Kuala Lumpur, Monday, 9 November 2015:- The Association of Banks in Malaysia (ABM) wishes to clarify with reference to a recent report on Malaysian banks’ foreign currency denominated liabilities.
We are of the respectful view that the position of the foreign currency deposits in the banking system does not pose concerns on the country’s banking system stability. The foreign currency denominated liabilities and assets of Malaysian banks have expanded in line with firstly, the domestic banks’ regional operations as well as their regional trade activities and secondly, their centralised liquidity management.
Additionally, these liabilities do not represent immediate claims on Malaysia’s international reserves as foreign currency liabilities are generally well covered with foreign currency external assets, including overseas assets, lending and investment in debt securities.
Banks have proactively managed foreign exchange risk and foreign currency funding risks through robust internal controls, contingent funding plans and foreign currency funding programmes. We are given to understand that there is no dependence on external or cross-currency funding for operations in Malaysia. As a matter of fact, many, if not, most banks in Malaysia practise the same asset liability management as they would do with regard to their Ringgit exposure.
While some residents have recently increased their foreign currency deposits due to the depreciation in ringgit for reasons such as immediate business needs and children’s education, we wish to highlight that the Malaysian banking system’s foreign currency deposits remain relatively small at about 7 percent of total deposits. Meanwhile, according to Bank Negara Malaysia’s recent Monthly Statistical Bulletin, total non-resident deposits (in both Ringgit and foreign currency) amounted to about RM70 billion, but make up to only about 4% of total banking system deposits.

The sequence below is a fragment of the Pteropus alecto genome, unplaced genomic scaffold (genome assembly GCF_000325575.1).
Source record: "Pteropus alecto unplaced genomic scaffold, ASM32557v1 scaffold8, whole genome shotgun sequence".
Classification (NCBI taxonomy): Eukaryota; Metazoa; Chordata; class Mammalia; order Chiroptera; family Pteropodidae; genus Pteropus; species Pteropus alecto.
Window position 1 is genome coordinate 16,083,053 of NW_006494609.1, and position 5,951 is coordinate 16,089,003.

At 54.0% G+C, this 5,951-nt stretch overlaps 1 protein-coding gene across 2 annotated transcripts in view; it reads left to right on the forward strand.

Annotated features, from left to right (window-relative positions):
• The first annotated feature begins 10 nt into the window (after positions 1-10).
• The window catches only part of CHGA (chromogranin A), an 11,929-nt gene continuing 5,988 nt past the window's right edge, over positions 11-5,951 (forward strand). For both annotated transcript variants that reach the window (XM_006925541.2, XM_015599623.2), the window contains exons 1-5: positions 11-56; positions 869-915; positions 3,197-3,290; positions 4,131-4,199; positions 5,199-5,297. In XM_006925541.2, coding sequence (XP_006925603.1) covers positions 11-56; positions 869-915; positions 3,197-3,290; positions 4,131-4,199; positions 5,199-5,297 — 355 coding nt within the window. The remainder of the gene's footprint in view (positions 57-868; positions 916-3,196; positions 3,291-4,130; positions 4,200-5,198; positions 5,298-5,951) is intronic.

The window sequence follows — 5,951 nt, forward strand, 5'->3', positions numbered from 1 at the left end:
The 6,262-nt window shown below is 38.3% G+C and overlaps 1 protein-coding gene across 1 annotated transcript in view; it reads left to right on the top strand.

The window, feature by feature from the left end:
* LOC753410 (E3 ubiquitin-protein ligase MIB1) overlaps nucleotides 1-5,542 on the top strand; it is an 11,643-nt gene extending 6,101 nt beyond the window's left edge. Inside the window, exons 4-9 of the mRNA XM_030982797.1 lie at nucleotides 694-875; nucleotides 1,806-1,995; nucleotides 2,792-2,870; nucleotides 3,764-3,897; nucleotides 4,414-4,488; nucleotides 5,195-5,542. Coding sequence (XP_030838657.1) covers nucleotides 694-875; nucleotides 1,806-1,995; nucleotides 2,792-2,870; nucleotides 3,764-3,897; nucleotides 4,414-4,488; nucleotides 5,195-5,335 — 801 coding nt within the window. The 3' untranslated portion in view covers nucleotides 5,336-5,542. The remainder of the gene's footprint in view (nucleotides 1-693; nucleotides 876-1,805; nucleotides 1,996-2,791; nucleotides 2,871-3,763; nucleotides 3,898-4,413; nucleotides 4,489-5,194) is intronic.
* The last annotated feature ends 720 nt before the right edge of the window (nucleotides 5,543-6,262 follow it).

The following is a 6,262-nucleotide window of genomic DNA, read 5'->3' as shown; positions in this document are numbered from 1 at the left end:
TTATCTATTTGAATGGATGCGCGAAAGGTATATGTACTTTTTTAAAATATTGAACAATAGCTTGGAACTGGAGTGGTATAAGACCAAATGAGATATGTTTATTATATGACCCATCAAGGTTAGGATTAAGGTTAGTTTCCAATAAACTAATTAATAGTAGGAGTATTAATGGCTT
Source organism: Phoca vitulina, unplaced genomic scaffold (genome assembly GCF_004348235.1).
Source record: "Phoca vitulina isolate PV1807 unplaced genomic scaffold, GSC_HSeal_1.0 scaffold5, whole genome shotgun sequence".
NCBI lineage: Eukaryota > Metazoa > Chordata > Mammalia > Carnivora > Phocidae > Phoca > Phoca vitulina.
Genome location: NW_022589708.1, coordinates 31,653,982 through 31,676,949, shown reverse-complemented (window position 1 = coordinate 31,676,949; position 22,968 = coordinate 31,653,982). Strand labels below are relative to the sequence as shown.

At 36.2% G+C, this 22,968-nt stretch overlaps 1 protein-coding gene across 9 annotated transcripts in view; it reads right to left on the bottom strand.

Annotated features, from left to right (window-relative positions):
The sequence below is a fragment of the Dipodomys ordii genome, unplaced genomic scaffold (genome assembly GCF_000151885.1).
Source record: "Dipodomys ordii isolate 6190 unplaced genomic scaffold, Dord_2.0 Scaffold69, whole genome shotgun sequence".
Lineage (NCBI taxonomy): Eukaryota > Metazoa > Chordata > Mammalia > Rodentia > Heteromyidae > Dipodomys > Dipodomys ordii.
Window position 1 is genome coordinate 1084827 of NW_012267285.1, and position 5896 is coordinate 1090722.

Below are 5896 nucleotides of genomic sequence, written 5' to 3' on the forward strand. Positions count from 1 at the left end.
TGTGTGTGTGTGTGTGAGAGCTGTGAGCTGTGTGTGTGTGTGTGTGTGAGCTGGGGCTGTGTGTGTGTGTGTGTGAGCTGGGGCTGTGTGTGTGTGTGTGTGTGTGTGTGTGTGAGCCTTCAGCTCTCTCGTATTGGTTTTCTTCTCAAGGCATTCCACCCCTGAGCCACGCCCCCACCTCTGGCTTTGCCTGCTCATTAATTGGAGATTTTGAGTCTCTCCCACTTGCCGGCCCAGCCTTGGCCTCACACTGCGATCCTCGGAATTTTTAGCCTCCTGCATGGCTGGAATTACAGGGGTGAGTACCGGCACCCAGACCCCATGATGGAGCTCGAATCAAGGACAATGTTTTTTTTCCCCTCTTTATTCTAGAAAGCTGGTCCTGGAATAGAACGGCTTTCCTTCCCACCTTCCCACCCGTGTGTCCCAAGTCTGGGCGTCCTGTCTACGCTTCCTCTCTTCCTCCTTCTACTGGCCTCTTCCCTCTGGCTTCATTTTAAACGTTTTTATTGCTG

Turning to our country’s foreign reserves cover, Bank Negara Malaysia recently announced that Malaysia’s international reserves at US$94 billion remain adequate to facilitate international transactions without disruptions. It is sufficient to finance 8.7 months of retained imports, significantly higher than the international benchmark of 3 months of imports. The international reserves level is 1.2 times the short-term external debt.
We hold the view that not all short-term external debt pose an immediate claim on reserves given the external assets and export earnings of debt holders. It is also noted that more than two-thirds of the short-term external debt is accounted for by the banking sector, largely in the form of interbank borrowing and non-resident deposits. The debt liabilities are partly covered by the banks’ corresponding external assets.
The Malaysian banking sector remains resilient due to sound capital ratios, solid liquidity and low credit risks. The commercial banking sector is well-positioned to weather various challenges given the system’s strong regulatory framework.